Inside, visitors encounter a sculpture of Our Lady positioned where she appeared under an oak tree. Crafted by José Ferreira Thedim from Brazilian cedarwood, the sculpture stands just over one meter tall. Cardinal Aloisi Masella, a pontifical legate, solemnly crowned the statue on May 13th, 1946. This crown, fashioned from solid gold weighing 1.2 kg, is adorned with 313 pearls and 2679 precious stones. Remarkably, it also contains a bullet removed from John Paul II following his assassination attempt in 1981. The statuette only wears this crown on special occasions.

Fátima - Chapel of the Apparitions

Chapel of the Apparitions - Fátima

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Fátima - The Basilica

The Basilica - Fátima


Dominating the vast 150,000 square meters (37 acres) plaza at the Sanctuary is the magnificent neo-classical limestone Basilica, boasting a bell tower soaring 65 meters (213 ft) high. Crowned atop is a 7KG bronze crown, while a white marble statue of the Immaculate Heart of Mary, standing 4.73 meters tall, adorns a niche on the tower's face. Inside the tower resides a 62-bell carillon, with the largest bell weighing approximately 3,000 kilograms (6,600 lb) and a clapper weighing 90 kilograms (200 lb). Extending from the tower are two long colonnades, linking it with the extensive conventual and hospital buildings.

Construction of the Basilica commenced on May 13th, 1928, and culminated in its consecration in October 1953. Within, visitors find altars dedicated to the 15 mysteries of the Rosary, with a painting above the high altar depicting Our Lady delivering her messages to the children. The basilica serves as the final resting place for all three shepherd children, with their tombs situated behind the high altar.
Open for mass from 07h30.
360 Rua de Santa Isabel, 2495-424, Fátima, Portugal. | 39º 37' 55.7" N | 08º 40' 18.4" W
+351 249 539 600 | info@fatima.pt |  Website


The Big Holm Oak stands as a replacement for the tree where the three shepherd children awaited the apparitions of Mary, after the original was destroyed by over-enthusiastic relic hunters. Its original location is within the Chapel of the Apparitions. The Monument to the Sacred Heart of Jesus, positioned atop a pillar in the square's centre, is built on the site of a sacred natural spring. Nearby, at the sanctuary's entrance, an enclosure houses a segment of the Berlin Wall, brought to Fátima in 1994 to symbolise the connection between the visions and the fall of Communism. Across from the sanctuary lies the Paul VI Pastoral Centre, a large circular building dedicated to the study and contemplation of the message of Fátima.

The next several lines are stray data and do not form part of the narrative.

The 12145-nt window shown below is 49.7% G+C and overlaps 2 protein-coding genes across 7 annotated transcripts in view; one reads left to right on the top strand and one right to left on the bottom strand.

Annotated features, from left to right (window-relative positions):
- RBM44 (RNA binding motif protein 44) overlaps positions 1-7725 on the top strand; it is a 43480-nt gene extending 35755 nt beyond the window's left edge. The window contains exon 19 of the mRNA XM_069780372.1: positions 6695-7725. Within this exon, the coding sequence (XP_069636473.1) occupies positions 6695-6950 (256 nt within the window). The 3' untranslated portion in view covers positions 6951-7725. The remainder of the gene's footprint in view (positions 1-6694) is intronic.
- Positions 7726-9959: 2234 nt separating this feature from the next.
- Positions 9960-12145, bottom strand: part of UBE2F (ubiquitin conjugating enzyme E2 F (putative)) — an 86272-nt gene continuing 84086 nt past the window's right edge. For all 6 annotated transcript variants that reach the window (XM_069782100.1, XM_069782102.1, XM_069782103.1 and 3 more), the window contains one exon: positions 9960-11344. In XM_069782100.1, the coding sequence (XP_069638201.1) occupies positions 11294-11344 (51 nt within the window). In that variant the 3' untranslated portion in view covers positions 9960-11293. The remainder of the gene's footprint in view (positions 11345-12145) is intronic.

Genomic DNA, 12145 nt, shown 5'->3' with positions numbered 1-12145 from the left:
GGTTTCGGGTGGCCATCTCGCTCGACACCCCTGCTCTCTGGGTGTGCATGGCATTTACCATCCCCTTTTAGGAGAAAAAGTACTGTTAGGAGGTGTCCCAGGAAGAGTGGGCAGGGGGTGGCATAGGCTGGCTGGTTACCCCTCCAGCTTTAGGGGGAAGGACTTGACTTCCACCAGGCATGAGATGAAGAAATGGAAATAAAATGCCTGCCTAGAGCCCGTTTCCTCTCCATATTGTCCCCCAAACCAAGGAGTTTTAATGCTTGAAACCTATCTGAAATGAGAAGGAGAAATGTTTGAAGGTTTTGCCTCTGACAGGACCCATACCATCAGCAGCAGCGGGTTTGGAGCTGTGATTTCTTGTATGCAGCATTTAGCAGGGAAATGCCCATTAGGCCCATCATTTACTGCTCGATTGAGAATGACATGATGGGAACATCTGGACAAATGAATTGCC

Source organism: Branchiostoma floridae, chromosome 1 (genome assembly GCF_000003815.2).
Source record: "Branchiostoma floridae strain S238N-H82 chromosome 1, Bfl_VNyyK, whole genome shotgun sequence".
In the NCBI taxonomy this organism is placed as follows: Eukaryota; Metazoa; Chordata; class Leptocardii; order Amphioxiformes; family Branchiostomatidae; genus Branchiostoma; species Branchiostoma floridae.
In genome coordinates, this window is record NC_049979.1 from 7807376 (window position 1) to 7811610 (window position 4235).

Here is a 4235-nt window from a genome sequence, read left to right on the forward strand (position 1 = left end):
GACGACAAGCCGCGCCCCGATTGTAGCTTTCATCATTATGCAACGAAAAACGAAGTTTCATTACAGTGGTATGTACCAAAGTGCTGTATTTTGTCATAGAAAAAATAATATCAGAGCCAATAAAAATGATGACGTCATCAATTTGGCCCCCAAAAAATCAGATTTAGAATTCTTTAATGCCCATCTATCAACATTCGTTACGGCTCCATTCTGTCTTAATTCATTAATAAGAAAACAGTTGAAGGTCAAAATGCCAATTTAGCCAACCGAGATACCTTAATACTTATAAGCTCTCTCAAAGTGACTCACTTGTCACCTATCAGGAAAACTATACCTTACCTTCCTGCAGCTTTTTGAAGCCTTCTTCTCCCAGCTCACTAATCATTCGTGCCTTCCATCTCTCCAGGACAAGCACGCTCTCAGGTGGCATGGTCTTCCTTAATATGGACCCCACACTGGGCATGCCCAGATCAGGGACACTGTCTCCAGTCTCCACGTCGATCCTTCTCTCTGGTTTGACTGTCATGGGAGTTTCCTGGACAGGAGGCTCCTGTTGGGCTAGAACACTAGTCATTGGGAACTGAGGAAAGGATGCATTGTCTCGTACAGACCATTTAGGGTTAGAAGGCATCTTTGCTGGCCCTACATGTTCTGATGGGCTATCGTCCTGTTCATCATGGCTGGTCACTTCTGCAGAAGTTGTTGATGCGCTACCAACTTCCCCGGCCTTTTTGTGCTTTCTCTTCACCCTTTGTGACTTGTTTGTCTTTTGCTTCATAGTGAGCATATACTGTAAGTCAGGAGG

Adjacent to the sanctuary is the Sacred Way, tracing the route the young shepherds would have taken from their homes in Aljustrel. Along this path, 15 small chapels and shrines mark points of particular interest, including the Well of Arneiro, once in Lucia's garden and the site of a second apparition. The Valinhos monument commemorates the fourth manifestation of Our Lady.

Fátima - The Sacred Way

The Sacred Way - Fátima


There is a cafeteria on site and plenty of cafés and restaurants dotted around in close proximity to the sanctuary.

There are toilets on site in various places.

Apart from the 12 and 13 th May and October there's no shortage of parking spaces at the shrine and around. The majority of parking is free.

The whole grounds are easy to access for those with impaired mobility and wheelchairs are available on request.

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Divine Fátima Full Day Private Tour

Divine Fátima Full Day Private Tour - From Lisbon

Experience a unique part of Portuguese history during this private full-day tour to Fátima. Famous for a sighting of the Virgin Mary experienced by three young children in 1916, Fátima has become an important pilgrimage site for Catholics worldwide. After pick up from Lisbon, your first stop is the town of Aljustrel. Next, head to Valinhos, where the apparitions appeared. Feast on a delicious Portuguese lunch before continuing on to the Parish Church and Fátima Sanctuary. Spend the afternoon wandering other important monuments to the apparition, including the Basilica of Our Lady of the Rosary of Fátima and the Chapel of Apparitions. Your guide returns you to your preferred drop-off destination at the end of the tour.

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Fátima, Batalha, Alcobaça, and Óbidos Full Day Private Tour from Lisbon

Fátima, Batalha, Alcobaça, and Óbidos Full Day Private Tour from Lisbon